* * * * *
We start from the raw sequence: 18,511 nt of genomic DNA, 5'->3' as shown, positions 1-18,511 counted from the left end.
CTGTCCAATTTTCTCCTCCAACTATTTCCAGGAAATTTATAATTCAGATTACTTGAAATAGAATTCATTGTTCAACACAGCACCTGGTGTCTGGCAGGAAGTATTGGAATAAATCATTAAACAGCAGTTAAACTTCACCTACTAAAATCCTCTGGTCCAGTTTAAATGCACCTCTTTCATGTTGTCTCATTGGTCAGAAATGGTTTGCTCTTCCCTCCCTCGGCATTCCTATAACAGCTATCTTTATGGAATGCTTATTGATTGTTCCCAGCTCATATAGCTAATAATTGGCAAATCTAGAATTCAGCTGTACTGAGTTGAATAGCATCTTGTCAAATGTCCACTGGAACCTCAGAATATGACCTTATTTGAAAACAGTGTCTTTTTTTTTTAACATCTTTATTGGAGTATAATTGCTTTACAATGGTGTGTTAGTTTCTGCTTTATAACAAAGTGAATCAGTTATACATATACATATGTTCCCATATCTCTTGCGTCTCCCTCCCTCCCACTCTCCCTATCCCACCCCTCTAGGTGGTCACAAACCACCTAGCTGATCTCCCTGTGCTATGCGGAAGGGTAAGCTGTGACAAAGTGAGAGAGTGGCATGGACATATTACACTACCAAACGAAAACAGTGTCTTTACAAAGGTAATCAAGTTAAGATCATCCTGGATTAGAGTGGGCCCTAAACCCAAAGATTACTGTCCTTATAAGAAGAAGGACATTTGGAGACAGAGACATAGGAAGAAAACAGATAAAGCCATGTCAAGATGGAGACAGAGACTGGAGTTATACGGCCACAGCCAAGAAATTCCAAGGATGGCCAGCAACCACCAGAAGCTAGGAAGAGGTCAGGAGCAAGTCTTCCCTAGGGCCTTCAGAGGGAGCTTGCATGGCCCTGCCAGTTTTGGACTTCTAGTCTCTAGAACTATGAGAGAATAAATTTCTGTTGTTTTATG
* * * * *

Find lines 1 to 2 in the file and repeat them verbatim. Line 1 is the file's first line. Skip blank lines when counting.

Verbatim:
We start from the raw sequence: 18,511 nt of genomic DNA, 5'->3' as shown, positions 1-18,511 counted from the left end.
CTGTCCAATTTTCTCCTCCAACTATTTCCAGGAAATTTATAATTCAGATTACTTGAAATAGAATTCATTGTTCAACACAGCACCTGGTGTCTGGCAGGAAGTATTGGAATAAATCATTAAACAGCAGTTAAACTTCACCTACTAAAATCCTCTGGTCCAGTTTAAATGCACCTCTTTCATGTTGTCTCATTGGTCAGAAATGGTTTGCTCTTCCCTCCCTCGGCATTCCTATAACAGCTATCTTTATGGAATGCTTATTGATTGTTCCCAGCTCATATAGCTAATAATTGGCAAATCTAGAATTCAGCTGTACTGAGTTGAATAGCATCTTGTCAAATGTCCACTGGAACCTCAGAATATGACCTTATTTGAAAACAGTGTCTTTTTTTTTTAACATCTTTATTGGAGTATAATTGCTTTACAATGGTGTGTTAGTTTCTGCTTTATAACAAAGTGAATCAGTTATACATATACATATGTTCCCATATCTCTTGCGTCTCCCTCCCTCCCACTCTCCCTATCCCACCCCTCTAGGTGGTCACAAACCACCTAGCTGATCTCCCTGTGCTATGCGGAAGGGTAAGCTGTGACAAAGTGAGAGAGTGGCATGGACATATTACACTACCAAACGAAAACAGTGTCTTTACAAAGGTAATCAAGTTAAGATCATCCTGGATTAGAGTGGGCCCTAAACCCAAAGATTACTGTCCTTATAAGAAGAAGGACATTTGGAGACAGAGACATAGGAAGAAAACAGATAAAGCCATGTCAAGATGGAGACAGAGACTGGAGTTATACGGCCACAGCCAAGAAATTCCAAGGATGGCCAGCAACCACCAGAAGCTAGGAAGAGGTCAGGAGCAAGTCTTCCCTAGGGCCTTCAGAGGGAGCTTGCATGGCCCTGCCAGTTTTGGACTTCTAGTCTCTAGAACTATGAGAGAATAAATTTCTGTTGTTTTATG